The late Milton Obote, Uganda's first prime minister and two-time president, was remembered Tuesday as an outstanding leader by some Ugandans, while others said that they would not mourn a man held responsible for the deaths of as many as 500,000 people.
Henry Mayega, secretary-general of the Ugandan People's Congress, said Obote, 80, died Monday afternoon in a Johannesburg hospital after being hospitalized for several weeks. He had been living in self-imposed exile in Zambia.
Godfrey Binaisa, a former Ugandan president, told The Associated Press Tuesday that Obote was a good ruler.
"He resolved tribal disputes and handled them skillfully. Obote was not a bad man. During his rule especially in the 1960s the country was stable," said Binaisa, who served as attorney general under Obote.
But his feelings were not shared by everyone in Uganda, where Obote's control of the Ugandan People's Congress from exile was often used as a specter to discourage support for multiparty politics.
Paul Mawanda, 35, said that he took up arms against Obote in the 1980s because of the killings of hundreds of people.
"I am happy that Obote is dead. I have no tears for him nor condolences for his family as well. He killed many people," Mawanda said Tuesday. "During his rule of the 1980s, there were scarcities, people were being killed by his army."
Obote escaped possible death or imprisonment in 1971 because he was at a Commonwealth meeting in Singapore when Idi Amin, an army commander and a trusted aide, seized control, according to the AP.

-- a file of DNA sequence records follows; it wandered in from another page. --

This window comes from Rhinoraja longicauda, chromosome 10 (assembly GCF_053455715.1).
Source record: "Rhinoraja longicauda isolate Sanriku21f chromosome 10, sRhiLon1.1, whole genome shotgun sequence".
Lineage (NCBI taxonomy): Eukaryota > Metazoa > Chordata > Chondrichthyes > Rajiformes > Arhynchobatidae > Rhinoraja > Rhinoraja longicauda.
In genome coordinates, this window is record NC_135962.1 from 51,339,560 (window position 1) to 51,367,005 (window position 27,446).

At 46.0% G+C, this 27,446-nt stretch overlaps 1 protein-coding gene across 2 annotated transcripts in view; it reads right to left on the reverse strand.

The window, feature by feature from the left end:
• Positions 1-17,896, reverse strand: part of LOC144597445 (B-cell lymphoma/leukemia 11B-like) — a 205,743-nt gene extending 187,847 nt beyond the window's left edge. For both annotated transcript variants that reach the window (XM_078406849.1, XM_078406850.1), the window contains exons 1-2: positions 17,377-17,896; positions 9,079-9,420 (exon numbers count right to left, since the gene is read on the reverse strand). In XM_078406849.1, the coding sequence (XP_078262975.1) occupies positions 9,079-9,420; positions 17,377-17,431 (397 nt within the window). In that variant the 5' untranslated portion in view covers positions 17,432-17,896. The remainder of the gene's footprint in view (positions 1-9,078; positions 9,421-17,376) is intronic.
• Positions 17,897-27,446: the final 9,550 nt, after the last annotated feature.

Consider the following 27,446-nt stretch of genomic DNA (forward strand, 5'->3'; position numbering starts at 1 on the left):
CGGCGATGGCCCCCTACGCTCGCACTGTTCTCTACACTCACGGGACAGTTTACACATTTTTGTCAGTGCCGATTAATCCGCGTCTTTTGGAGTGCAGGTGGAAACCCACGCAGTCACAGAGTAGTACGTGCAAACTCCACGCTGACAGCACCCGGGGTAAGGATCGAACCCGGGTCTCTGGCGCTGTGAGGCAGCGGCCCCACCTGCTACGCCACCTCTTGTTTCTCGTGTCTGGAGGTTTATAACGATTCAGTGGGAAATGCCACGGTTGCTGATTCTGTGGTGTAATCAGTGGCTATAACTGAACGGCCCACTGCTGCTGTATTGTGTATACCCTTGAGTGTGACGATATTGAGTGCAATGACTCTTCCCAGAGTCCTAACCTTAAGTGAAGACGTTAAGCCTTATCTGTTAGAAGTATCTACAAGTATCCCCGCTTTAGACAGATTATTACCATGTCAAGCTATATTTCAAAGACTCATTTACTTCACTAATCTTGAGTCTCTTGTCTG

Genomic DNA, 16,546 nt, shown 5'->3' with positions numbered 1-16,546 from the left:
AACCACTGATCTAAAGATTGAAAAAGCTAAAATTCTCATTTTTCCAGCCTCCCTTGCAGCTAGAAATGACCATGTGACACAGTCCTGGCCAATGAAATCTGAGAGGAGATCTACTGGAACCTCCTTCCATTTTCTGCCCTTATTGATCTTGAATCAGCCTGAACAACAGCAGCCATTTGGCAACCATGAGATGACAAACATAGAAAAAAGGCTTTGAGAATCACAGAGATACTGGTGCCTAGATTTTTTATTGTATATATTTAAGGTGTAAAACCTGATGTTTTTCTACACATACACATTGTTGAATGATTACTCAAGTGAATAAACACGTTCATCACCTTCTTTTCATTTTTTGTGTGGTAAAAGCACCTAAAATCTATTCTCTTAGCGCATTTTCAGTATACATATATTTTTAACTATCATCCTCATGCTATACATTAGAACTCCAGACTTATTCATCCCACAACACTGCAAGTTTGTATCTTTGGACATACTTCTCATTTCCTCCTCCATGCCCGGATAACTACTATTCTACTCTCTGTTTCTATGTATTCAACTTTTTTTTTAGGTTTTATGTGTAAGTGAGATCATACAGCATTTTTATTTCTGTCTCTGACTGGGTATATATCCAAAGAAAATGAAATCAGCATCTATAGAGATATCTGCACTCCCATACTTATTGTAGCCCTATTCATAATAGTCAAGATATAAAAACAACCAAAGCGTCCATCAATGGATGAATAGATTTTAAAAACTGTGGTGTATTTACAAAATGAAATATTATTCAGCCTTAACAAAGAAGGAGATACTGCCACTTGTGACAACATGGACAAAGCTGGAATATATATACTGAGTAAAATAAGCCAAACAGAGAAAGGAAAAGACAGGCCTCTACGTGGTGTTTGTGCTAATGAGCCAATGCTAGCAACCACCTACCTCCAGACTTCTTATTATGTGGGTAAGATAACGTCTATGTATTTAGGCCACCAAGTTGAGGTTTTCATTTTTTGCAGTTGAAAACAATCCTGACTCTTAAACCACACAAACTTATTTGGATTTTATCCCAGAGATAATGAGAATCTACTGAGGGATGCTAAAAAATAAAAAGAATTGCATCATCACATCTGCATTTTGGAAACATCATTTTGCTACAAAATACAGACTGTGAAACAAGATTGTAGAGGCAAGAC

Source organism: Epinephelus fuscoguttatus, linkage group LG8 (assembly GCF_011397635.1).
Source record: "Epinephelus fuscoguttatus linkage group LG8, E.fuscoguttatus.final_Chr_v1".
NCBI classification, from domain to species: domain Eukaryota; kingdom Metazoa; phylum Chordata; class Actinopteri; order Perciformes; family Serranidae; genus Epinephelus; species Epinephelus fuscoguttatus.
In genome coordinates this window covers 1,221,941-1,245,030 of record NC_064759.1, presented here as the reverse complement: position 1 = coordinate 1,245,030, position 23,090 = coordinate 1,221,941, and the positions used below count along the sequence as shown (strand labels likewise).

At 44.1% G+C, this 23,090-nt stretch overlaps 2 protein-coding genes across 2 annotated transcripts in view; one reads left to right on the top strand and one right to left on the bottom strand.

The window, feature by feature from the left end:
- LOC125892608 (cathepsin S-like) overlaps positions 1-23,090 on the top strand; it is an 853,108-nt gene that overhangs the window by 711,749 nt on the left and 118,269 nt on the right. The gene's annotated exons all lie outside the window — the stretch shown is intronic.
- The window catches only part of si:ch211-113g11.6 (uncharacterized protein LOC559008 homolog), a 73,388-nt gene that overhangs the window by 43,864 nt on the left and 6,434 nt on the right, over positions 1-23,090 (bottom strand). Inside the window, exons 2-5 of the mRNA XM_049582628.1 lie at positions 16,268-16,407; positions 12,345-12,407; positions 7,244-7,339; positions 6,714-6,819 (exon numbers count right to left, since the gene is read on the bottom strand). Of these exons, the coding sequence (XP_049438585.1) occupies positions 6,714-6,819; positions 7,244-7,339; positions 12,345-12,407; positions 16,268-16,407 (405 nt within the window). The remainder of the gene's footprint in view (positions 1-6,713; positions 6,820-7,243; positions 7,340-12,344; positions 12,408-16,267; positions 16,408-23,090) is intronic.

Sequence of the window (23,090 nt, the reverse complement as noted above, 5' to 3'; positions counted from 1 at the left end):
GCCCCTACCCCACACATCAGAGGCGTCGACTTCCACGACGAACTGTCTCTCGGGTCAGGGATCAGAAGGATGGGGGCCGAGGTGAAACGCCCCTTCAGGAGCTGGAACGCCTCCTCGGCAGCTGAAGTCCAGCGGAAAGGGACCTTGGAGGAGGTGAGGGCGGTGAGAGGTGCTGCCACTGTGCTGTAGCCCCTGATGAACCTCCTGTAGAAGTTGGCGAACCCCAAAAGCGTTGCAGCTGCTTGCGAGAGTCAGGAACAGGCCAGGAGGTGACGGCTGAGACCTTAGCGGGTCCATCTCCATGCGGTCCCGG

Amin placed a US$143,000 price on Obote's head. During Amin's tyrannical rule, Obote lived in neighboring Tanzania, protected but kept publicly silent by his friend, then-President Julius Nyerere.
Nyerere's soldiers, supporting Ugandan rebels, helped drive Amin from power in Kampala in April 1979, paving the way for Obote's return.
Following a disputed election in 1980 which returned Obote to power, current President Yoweri Museveni raised an army and fought a civil war against Obote from 1980-85, another period in Ugandan history known for brutal repression and mass executions of innocent civilians.
Obote was ousted in another coup in 1985. Museveni took power by force in 1986. Museveni's government estimates more than 500,000 civilians died from 1980-85 alone when Obote tried to force everyone out of rural areas and into cities.
In 1985, the Minority Rights Group published a report in which it quoted the then U.S. Assistant Secretary of State for Human Rights, Elliot Abrams, saying in August 1984 that the situation under Obote was horrendous.
Obote never returned to Uganda after he fled first to Kenya in 1985 and then to Zambia, where fellow independence leader Kenneth Kaunda granted him exile.
Obote was married with four children and had another child by a mistress.